The U.S. economy’s growth will continue to chug along, albeit at a slower pace, in 2020, say Philadelphia economists and business owners.

FS Investments’ chief U.S. economist, Lara Rhame, likened America’s economy to “an airplane cruising along nicely, but at a lower altitude” than in 2019 and the last decade of economic expansion.

Rhame estimates that the U.S. economy will grow at 1.75% this year, vs. a 2.2% average annually in the last decade. That’s the lowest rate since World War II, but consumer sentiment remains positive and the unemployment rate is at a 50-year low.

U.S. consumers account for 70% of the growth in the U.S. economy, which totals $20 trillion annually.

“The consumer still dominates the U.S. economy,” Rhame told the Chamber of Commerce for Greater Philadelphia’s Friday economic outlook event, when executives from Five Below, NFI, and the Philadelphia Federal Reserve also spoke.

However, “we are late in the business cycle. Will the expansion turn 12 [years old]? The dog’s going to die one day,” Rhame said, drawing a laugh. .

The recent trade deal with China “was mostly cosmetic surgery” that didn’t address intellectual property theft, cyber attacks, or IT piracy issues.

The Fed has already cut rates aggressively and “is low on ammunition” to counteract any slowdown, she said. The Fed funds rate is 1.5% after three rate cuts.

Many business owners are holding off on big decisions until after the November election. Depending on the outcome, Rhame said, “we could have a policy shift in technology, in health care, trade, and regulation.”

Lara Rhame, FS Investments chief economist, addressing the Greater Philadelphia Chamber of Commerce.
Greater Philadelphia Chamber of Commerce
Lara Rhame, FS Investments chief economist, addressing the Greater Philadelphia Chamber of Commerce.

Rhame was followed by a panel including Sidney Brown, CEO of NFI in Camden, and Joel Anderson, CEO of Five Below.

Five Below reported dismal earnings last week but still plans to open an additional 180 stores nationally in 2020, up from 150 in 2019.

“Impact from the tariffs is an understatement,” Anderson said. “We broke $5 [the previous maximum price for items] for the first time ever due to tariffs. Our costs surged. It’s not how I would have gone” in confronting China. However, “we’ve seen the high-water mark” for tariffs.

“Policy uncertainty” also hurts, Anderson said. “It’s difficult to plan and predict for the coming year."

Five Below has grown to $2 billion in sales annually, up from $500 million in 2015, he said. The company also recently acquired equity stakes in Nerd Street Gamers and to raise its gaming and e-commerce presence.

“Teens and tweens spend a lot more time gaming,” he said, so Five Below will install gaming centers in some stores.

NFI, a freight and logistics company, also experienced a slowdown in tonnage compared with last year, said CEO Brown.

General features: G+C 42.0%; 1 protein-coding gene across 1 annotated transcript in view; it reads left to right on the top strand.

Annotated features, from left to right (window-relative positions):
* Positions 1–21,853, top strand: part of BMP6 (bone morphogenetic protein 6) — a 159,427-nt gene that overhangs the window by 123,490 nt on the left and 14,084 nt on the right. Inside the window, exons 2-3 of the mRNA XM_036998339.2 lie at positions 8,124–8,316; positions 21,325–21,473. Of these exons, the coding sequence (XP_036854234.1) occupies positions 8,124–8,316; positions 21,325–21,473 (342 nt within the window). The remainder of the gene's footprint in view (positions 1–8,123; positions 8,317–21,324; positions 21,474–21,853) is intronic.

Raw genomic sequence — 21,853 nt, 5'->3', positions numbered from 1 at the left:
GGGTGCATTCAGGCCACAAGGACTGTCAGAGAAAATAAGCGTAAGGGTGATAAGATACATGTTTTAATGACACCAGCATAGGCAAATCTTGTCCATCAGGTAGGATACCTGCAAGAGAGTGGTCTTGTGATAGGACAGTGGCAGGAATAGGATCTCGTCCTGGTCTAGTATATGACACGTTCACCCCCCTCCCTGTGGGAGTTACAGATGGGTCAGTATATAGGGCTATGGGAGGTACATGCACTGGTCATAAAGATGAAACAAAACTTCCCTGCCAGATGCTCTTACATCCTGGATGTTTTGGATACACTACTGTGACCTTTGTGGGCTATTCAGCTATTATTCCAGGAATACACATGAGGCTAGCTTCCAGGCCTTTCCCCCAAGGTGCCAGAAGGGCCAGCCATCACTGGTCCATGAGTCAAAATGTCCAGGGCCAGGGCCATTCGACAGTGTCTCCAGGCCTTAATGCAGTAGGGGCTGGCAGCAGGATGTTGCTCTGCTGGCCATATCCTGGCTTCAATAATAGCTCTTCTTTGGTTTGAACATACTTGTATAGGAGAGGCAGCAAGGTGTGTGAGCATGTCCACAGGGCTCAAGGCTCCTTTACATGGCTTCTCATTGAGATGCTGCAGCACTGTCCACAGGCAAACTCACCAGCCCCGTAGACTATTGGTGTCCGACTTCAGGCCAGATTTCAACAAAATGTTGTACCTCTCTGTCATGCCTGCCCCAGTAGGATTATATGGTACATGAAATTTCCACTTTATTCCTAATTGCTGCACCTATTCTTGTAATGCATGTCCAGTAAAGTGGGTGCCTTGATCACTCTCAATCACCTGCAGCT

“There was a definite deceleration, especially in the second half of 2019; our customers’ business was impacted by tariffs,” he said. Also, orders for new trucks and trailers dropped. “We may be in a slowdown in the economy that’s becoming more permanent.”

NFI is expanding its fleet into electric trucks, now being tested in the Los Angeles-Long Beach port area in California. “By 2025, about 50% of our fleet will be electric, as battery technology gets better.”

Greater Philly

Regionally, business conditions improved in 2019 compared with 2018, according to the Federal Reserve Bank of Philadelphia survey of chamber of commerce members.

Ryotaro Tashiro, a Philly Fed regional economist, found the “overall sentiment among businesses remains positive — more than 50% of respondents believe regional business activity was higher in 2019 than in 2018, and 53% expect higher general activity for their firms in 2020.”

New Jersey passes SALT workaround, but will IRS let it stand?

Governor Phil Murphy on Jan. 13 signed what business owners hope is a workaround of the $10,000 limit on state and local tax deductions.

The Pass-Through Business Alternative Income Tax Act allows businesses in New Jersey, such as sub-S corporations, partnerships, LLCs or sole proprietorships, to pay income taxes at the entity level instead of the business owner’s personal income tax level — helping to alleviate the Tax Cuts and Jobs Act’s state and local tax deduction cap.

New Jersey joins Connecticut, Louisiana, Oklahoma, Rhode Island, and Wisconsin in enacting a tax on pass-through entities, according to accountant Gary Bingel with EisnerAmper.

“High-tax states like California already tried some creative techniques that were effectively squashed at the federal level,” said Martin Abo, accountant with Abo Cipolla Financial Forensics in Mount Laurel. It remains to be seen if the IRS will allow the law to stand.

New Jersey pass-through entities can now pay personal state income taxes through the entity as if it were a business expense. Before this law, paying the tax individually subjected business owners to the limitation for federal limit of state and local taxes at $10,000, Abo said.

The law is effective for businesses for tax years beginning on or after Jan. 1.